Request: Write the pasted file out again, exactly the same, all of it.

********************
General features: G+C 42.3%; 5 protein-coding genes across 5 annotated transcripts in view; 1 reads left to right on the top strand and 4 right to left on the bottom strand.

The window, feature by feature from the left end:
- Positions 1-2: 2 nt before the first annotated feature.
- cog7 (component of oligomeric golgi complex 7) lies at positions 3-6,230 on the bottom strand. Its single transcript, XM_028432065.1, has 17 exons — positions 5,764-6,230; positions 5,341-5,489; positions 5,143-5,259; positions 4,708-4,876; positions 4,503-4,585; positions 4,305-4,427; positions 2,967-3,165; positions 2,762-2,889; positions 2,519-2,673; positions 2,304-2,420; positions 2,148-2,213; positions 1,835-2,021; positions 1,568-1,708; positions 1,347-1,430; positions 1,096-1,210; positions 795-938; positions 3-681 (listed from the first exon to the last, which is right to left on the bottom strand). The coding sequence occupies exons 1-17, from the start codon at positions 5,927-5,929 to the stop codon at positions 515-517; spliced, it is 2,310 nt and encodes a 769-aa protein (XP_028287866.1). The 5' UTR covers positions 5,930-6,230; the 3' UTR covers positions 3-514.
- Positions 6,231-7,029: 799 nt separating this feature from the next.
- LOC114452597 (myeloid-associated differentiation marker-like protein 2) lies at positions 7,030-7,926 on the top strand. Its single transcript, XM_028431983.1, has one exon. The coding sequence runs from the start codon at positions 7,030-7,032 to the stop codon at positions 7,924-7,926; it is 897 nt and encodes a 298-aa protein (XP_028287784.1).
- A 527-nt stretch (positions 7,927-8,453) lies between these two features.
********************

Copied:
General features: G+C 42.3%; 5 protein-coding genes across 5 annotated transcripts in view; 1 reads left to right on the top strand and 4 right to left on the bottom strand.

The window, feature by feature from the left end:
- Positions 1-2: 2 nt before the first annotated feature.
- cog7 (component of oligomeric golgi complex 7) lies at positions 3-6,230 on the bottom strand. Its single transcript, XM_028432065.1, has 17 exons — positions 5,764-6,230; positions 5,341-5,489; positions 5,143-5,259; positions 4,708-4,876; positions 4,503-4,585; positions 4,305-4,427; positions 2,967-3,165; positions 2,762-2,889; positions 2,519-2,673; positions 2,304-2,420; positions 2,148-2,213; positions 1,835-2,021; positions 1,568-1,708; positions 1,347-1,430; positions 1,096-1,210; positions 795-938; positions 3-681 (listed from the first exon to the last, which is right to left on the bottom strand). The coding sequence occupies exons 1-17, from the start codon at positions 5,927-5,929 to the stop codon at positions 515-517; spliced, it is 2,310 nt and encodes a 769-aa protein (XP_028287866.1). The 5' UTR covers positions 5,930-6,230; the 3' UTR covers positions 3-514.
- Positions 6,231-7,029: 799 nt separating this feature from the next.
- LOC114452597 (myeloid-associated differentiation marker-like protein 2) lies at positions 7,030-7,926 on the top strand. Its single transcript, XM_028431983.1, has one exon. The coding sequence runs from the start codon at positions 7,030-7,032 to the stop codon at positions 7,924-7,926; it is 897 nt and encodes a 298-aa protein (XP_028287784.1).
- A 527-nt stretch (positions 7,927-8,453) lies between these two features.